Last Friday marked the one-year anniversary of the removal of a sprawling encampment at Echo Park Lake that resulted in 179 arrests, including members of the media. Nearly 200 homeless people were removed from the site that day and promised long-term housing. But a new report from the UCLA Luskin Institute on Inequality and Democracy says most of them never received it.
According to the report, just 17 out of the 183 displaced people received long-term housing. 48 are on waiting lists, 15 went back to the streets, another 15 were unsuccessfully housed, and six died. 82 people are unaccounted for after the Los Angeles Homeless Services Authority (LAHSA) lost contact.
The report has bolstered the cries of activists who oppose encampment sweeps. Ashley Bennett, an unhoused advocate and co-author of the report, told Knock LA that the cleanup “was not a successful operation to ‘house’ people; it was a blatant use of state power to banish and erase the poor.”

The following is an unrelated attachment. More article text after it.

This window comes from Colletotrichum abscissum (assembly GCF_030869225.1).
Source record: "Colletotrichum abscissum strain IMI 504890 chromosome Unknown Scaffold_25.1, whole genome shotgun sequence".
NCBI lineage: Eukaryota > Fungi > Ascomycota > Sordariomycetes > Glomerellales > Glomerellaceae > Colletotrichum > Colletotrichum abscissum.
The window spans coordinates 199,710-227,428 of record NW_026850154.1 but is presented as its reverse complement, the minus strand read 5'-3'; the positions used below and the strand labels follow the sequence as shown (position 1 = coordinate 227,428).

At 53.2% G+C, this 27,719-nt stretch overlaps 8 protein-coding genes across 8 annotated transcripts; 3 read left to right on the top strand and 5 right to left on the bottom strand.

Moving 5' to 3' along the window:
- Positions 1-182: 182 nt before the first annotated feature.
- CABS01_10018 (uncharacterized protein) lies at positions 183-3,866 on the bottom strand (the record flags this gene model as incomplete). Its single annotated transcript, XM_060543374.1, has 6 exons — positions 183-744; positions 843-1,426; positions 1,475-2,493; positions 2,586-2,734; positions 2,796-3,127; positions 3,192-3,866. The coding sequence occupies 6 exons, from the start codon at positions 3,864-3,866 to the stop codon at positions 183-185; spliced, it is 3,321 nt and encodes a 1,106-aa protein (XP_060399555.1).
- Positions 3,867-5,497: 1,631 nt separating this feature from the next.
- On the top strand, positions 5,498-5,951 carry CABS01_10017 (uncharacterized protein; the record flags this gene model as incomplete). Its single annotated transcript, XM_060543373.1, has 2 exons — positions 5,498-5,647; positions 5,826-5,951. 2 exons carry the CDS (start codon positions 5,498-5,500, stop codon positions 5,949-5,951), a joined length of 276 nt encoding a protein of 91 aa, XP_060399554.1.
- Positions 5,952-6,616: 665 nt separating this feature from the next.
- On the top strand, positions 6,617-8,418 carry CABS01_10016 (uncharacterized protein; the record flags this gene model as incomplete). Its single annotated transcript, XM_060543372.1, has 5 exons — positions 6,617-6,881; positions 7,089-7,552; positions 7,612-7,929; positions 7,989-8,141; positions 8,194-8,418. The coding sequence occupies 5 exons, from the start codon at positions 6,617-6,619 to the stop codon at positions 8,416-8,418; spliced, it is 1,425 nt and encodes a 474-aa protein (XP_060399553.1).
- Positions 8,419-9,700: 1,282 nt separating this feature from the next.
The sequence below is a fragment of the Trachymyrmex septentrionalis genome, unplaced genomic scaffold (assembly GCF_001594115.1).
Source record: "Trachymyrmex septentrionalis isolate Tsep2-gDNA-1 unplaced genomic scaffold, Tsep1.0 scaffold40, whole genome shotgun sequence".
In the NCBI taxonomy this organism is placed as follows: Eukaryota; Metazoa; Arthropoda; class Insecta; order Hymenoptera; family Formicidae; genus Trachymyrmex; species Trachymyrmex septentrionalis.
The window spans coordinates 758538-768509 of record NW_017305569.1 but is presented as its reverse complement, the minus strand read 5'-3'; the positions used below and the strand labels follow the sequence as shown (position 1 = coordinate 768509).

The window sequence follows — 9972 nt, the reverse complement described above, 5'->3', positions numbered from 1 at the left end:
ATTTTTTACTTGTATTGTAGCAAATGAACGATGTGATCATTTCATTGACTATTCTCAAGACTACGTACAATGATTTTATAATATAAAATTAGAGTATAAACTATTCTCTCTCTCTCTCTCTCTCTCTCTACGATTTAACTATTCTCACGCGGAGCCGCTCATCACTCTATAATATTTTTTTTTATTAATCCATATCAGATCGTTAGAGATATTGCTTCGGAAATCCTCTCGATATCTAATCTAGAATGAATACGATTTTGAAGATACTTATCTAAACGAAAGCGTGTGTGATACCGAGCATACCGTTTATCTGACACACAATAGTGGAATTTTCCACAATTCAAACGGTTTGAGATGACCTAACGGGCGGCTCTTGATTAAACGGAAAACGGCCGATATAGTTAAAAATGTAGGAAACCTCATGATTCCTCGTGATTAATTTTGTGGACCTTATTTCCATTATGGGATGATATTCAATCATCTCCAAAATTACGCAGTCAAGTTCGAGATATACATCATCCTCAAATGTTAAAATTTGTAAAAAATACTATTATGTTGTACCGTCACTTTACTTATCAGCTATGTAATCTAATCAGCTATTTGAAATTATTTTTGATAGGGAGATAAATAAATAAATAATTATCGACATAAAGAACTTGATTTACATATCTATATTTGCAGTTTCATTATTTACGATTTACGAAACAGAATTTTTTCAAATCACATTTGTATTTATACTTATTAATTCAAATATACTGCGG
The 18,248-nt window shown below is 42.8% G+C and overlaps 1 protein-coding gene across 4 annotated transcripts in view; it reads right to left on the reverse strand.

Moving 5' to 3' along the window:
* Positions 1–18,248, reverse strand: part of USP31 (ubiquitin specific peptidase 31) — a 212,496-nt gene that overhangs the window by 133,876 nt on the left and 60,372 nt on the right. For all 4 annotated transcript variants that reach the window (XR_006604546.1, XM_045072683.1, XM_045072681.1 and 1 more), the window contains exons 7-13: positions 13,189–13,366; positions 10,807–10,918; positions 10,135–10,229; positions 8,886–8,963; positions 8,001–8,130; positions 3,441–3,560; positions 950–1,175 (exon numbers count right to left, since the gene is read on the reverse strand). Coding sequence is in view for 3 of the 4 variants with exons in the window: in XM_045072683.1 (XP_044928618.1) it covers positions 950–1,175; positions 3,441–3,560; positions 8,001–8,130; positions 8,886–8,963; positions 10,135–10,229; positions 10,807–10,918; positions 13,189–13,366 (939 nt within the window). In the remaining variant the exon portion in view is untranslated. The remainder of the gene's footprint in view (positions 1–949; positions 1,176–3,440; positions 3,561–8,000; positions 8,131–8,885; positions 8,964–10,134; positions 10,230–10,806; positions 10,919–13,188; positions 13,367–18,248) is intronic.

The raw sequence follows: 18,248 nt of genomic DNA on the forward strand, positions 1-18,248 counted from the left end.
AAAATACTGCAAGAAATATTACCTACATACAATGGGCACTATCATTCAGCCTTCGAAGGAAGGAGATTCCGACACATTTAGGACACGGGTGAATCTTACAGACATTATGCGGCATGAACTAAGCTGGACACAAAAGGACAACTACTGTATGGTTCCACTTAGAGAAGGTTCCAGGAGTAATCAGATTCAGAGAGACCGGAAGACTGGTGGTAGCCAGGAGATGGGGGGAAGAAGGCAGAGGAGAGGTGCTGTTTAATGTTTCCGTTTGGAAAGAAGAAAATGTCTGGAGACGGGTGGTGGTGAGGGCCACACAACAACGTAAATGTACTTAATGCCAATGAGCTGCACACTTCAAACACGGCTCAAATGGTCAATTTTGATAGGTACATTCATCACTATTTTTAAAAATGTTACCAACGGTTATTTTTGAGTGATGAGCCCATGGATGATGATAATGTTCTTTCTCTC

Los Angeles City Councilman Mitch O’Farrell, who called the 2021 sweep “one of the most successful housing operations” in LA history, has disputed most of the report’s findings.
O’Farrell’s role in the Echo Park Lake events will feature prominently in his bid for re-election this year. It won’t necessarily hurt him. Voters have grown tired of the encampments and largely support cleanup efforts, polls show. They’re also turning on long-term housing. A recent poll conducted by the Los Angeles Business Council Institute in cooperation with The Los Angeles Times found 57% now support short-term shelter over long-term housing for homeless people.